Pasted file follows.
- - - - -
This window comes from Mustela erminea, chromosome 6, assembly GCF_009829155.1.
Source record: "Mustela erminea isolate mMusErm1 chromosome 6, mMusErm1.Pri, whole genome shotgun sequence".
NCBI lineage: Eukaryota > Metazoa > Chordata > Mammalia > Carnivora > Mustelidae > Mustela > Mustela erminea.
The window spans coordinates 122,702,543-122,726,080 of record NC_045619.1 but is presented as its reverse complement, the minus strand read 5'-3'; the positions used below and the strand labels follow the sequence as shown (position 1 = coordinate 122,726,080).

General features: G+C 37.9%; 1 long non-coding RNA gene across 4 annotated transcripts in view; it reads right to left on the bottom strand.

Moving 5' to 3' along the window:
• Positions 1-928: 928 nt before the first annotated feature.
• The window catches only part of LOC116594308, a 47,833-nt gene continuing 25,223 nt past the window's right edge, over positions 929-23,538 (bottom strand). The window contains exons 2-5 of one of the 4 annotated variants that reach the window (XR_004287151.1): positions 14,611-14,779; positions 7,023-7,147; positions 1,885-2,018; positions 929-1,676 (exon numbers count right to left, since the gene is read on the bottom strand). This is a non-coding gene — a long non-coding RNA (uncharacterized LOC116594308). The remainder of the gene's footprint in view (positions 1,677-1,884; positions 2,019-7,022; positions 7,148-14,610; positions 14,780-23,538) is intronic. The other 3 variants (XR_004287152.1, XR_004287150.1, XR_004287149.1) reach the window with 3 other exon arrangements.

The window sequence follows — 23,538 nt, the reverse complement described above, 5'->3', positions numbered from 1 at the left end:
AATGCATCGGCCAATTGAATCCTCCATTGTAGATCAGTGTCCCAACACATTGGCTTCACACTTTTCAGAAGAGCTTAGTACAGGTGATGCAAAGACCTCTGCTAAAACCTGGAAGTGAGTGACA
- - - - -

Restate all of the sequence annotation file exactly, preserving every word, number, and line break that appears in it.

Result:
This window comes from Mustela erminea, chromosome 6, assembly GCF_009829155.1.
Source record: "Mustela erminea isolate mMusErm1 chromosome 6, mMusErm1.Pri, whole genome shotgun sequence".
NCBI lineage: Eukaryota > Metazoa > Chordata > Mammalia > Carnivora > Mustelidae > Mustela > Mustela erminea.
The window spans coordinates 122,702,543-122,726,080 of record NC_045619.1 but is presented as its reverse complement, the minus strand read 5'-3'; the positions used below and the strand labels follow the sequence as shown (position 1 = coordinate 122,726,080).

General features: G+C 37.9%; 1 long non-coding RNA gene across 4 annotated transcripts in view; it reads right to left on the bottom strand.

Moving 5' to 3' along the window:
• Positions 1-928: 928 nt before the first annotated feature.
• The window catches only part of LOC116594308, a 47,833-nt gene continuing 25,223 nt past the window's right edge, over positions 929-23,538 (bottom strand). The window contains exons 2-5 of one of the 4 annotated variants that reach the window (XR_004287151.1): positions 14,611-14,779; positions 7,023-7,147; positions 1,885-2,018; positions 929-1,676 (exon numbers count right to left, since the gene is read on the bottom strand). This is a non-coding gene — a long non-coding RNA (uncharacterized LOC116594308). The remainder of the gene's footprint in view (positions 1,677-1,884; positions 2,019-7,022; positions 7,148-14,610; positions 14,780-23,538) is intronic. The other 3 variants (XR_004287152.1, XR_004287150.1, XR_004287149.1) reach the window with 3 other exon arrangements.

The window sequence follows — 23,538 nt, the reverse complement described above, 5'->3', positions numbered from 1 at the left end:
AATGCATCGGCCAATTGAATCCTCCATTGTAGATCAGTGTCCCAACACATTGGCTTCACACTTTTCAGAAGAGCTTAGTACAGGTGATGCAAAGACCTCTGCTAAAACCTGGAAGTGAGTGACA